Trump announces plan to delist Chinese companies that won't comply with U.S. stock exchange rules
The proposal addresses U.S. regulators’ inability to inspect the auditing standards of Chinese companies
The Facts Inside Our Reporter’s Notebook
The Trump administration announced a plan Thursday that will force Chinese companies with shares traded on U.S. stock exchanges to forfeit their listings if they fail to comply with U.S. accounting requirements.
The proposal addresses a long-standing dispute over U.S. regulators’ inability to inspect the auditing standards of Chinese companies that sell shares on the exchanges, according to The Wall Street Journal.
The plan would require Chinese firms listed on either the New York Stock Exchange or Nasdaq Stock Market to comply by 2022 or give up their listings on those exchanges.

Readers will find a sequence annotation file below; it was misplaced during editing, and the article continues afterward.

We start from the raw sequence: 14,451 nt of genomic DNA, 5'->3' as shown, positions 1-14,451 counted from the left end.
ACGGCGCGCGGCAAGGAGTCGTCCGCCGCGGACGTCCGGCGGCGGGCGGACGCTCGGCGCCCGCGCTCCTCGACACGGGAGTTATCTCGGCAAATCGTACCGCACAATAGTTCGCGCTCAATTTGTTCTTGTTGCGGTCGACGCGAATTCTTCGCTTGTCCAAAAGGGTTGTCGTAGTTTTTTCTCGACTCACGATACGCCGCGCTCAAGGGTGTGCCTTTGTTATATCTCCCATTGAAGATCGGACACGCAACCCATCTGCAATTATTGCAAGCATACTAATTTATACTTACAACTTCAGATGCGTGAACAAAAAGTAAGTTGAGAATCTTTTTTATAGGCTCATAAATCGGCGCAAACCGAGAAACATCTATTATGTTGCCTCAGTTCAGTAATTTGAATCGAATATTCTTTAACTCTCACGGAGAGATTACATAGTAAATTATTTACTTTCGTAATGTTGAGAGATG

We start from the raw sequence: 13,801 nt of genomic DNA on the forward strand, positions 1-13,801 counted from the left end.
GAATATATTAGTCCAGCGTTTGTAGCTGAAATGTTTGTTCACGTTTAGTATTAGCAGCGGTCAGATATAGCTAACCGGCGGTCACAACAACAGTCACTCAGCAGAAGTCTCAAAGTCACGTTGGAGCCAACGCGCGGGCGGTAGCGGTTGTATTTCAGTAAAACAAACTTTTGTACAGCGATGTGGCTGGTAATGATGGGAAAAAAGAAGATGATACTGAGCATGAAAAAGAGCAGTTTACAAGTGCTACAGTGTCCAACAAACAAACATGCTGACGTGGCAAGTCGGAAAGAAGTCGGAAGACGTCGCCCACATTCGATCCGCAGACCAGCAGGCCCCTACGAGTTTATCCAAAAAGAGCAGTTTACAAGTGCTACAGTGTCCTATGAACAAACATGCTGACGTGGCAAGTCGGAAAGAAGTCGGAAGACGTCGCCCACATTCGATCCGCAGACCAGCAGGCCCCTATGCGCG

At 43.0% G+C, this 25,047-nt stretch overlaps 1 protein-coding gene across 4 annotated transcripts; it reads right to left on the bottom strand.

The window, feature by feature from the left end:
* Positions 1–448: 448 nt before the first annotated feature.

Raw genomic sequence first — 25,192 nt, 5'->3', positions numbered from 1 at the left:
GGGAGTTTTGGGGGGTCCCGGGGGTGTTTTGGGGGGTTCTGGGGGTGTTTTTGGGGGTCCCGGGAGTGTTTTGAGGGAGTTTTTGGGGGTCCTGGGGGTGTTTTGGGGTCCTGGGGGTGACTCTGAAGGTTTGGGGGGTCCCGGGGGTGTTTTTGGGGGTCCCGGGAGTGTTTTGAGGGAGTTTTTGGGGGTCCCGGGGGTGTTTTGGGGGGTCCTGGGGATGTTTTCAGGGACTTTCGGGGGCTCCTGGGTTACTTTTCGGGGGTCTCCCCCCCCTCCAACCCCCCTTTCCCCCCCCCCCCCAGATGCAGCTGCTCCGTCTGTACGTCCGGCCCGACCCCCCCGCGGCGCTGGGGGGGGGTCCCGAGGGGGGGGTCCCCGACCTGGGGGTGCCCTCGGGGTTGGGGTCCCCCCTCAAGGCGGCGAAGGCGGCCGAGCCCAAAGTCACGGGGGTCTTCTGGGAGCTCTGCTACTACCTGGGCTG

Just the News reported in May that the president was preparing such a plan.
Chinese companies have since 2013, as part of an Obama administration deal, been allowed to participate in U.S. stock and bond exchanges without having to fully comply with the same Sarbanes-Oxley Act accounting practices and risk disclosure required of American companies.
Just News, No Noise
- Rigorous international study of N95 masks upends federal COVID narrative
- Treasury IG says Trump IRS audits of Comey, McCabe were done at random
- WH press secretary Karine Jean-Pierre called out for saying Biden has visited border
- Ye suspended from Twitter by Musk after swastika post
- Sen. Marsha Blackburn says there will be oversight hearings regarding big tech censorship